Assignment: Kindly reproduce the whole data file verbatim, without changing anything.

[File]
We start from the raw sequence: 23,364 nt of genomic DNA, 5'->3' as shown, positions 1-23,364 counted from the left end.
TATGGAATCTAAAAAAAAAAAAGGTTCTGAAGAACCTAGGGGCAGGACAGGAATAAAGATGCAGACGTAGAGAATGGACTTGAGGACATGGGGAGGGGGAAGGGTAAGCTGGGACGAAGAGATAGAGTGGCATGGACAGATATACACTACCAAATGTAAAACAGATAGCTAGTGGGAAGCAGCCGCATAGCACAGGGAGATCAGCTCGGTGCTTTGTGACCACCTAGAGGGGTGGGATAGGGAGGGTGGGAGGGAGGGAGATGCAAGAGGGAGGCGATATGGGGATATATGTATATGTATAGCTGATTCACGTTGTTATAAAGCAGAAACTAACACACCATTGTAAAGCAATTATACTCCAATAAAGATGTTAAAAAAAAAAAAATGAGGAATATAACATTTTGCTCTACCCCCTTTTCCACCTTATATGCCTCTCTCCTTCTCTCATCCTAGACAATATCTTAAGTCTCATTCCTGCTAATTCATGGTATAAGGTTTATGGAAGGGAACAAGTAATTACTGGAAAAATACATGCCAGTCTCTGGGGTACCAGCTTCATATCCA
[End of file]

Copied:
We start from the raw sequence: 23,364 nt of genomic DNA, 5'->3' as shown, positions 1-23,364 counted from the left end.
TATGGAATCTAAAAAAAAAAAAGGTTCTGAAGAACCTAGGGGCAGGACAGGAATAAAGATGCAGACGTAGAGAATGGACTTGAGGACATGGGGAGGGGGAAGGGTAAGCTGGGACGAAGAGATAGAGTGGCATGGACAGATATACACTACCAAATGTAAAACAGATAGCTAGTGGGAAGCAGCCGCATAGCACAGGGAGATCAGCTCGGTGCTTTGTGACCACCTAGAGGGGTGGGATAGGGAGGGTGGGAGGGAGGGAGATGCAAGAGGGAGGCGATATGGGGATATATGTATATGTATAGCTGATTCACGTTGTTATAAAGCAGAAACTAACACACCATTGTAAAGCAATTATACTCCAATAAAGATGTTAAAAAAAAAAAAATGAGGAATATAACATTTTGCTCTACCCCCTTTTCCACCTTATATGCCTCTCTCCTTCTCTCATCCTAGACAATATCTTAAGTCTCATTCCTGCTAATTCATGGTATAAGGTTTATGGAAGGGAACAAGTAATTACTGGAAAAATACATGCCAGTCTCTGGGGTACCAGCTTCATATCCA